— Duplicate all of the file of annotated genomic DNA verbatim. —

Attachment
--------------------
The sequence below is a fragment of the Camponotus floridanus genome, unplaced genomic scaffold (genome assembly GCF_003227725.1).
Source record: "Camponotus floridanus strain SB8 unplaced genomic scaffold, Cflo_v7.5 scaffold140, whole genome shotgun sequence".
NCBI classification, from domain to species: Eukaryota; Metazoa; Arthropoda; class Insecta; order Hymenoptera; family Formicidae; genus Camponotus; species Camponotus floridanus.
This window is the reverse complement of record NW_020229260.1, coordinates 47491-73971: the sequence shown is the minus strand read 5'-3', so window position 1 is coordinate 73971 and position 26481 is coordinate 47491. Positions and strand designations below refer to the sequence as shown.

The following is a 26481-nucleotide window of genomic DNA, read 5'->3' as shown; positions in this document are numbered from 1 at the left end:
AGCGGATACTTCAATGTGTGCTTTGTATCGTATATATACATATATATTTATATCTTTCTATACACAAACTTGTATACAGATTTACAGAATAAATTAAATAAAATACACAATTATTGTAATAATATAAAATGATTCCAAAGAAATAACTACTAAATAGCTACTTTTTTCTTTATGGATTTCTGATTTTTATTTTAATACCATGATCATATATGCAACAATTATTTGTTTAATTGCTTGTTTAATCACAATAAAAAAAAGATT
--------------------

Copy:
The sequence below is a fragment of the Camponotus floridanus genome, unplaced genomic scaffold (genome assembly GCF_003227725.1).
Source record: "Camponotus floridanus strain SB8 unplaced genomic scaffold, Cflo_v7.5 scaffold140, whole genome shotgun sequence".
NCBI classification, from domain to species: Eukaryota; Metazoa; Arthropoda; class Insecta; order Hymenoptera; family Formicidae; genus Camponotus; species Camponotus floridanus.
This window is the reverse complement of record NW_020229260.1, coordinates 47491-73971: the sequence shown is the minus strand read 5'-3', so window position 1 is coordinate 73971 and position 26481 is coordinate 47491. Positions and strand designations below refer to the sequence as shown.

The following is a 26481-nucleotide window of genomic DNA, read 5'->3' as shown; positions in this document are numbered from 1 at the left end:
AGCGGATACTTCAATGTGTGCTTTGTATCGTATATATACATATATATTTATATCTTTCTATACACAAACTTGTATACAGATTTACAGAATAAATTAAATAAAATACACAATTATTGTAATAATATAAAATGATTCCAAAGAAATAACTACTAAATAGCTACTTTTTTCTTTATGGATTTCTGATTTTTATTTTAATACCATGATCATATATGCAACAATTATTTGTTTAATTGCTTGTTTAATCACAATAAAAAAAAGATT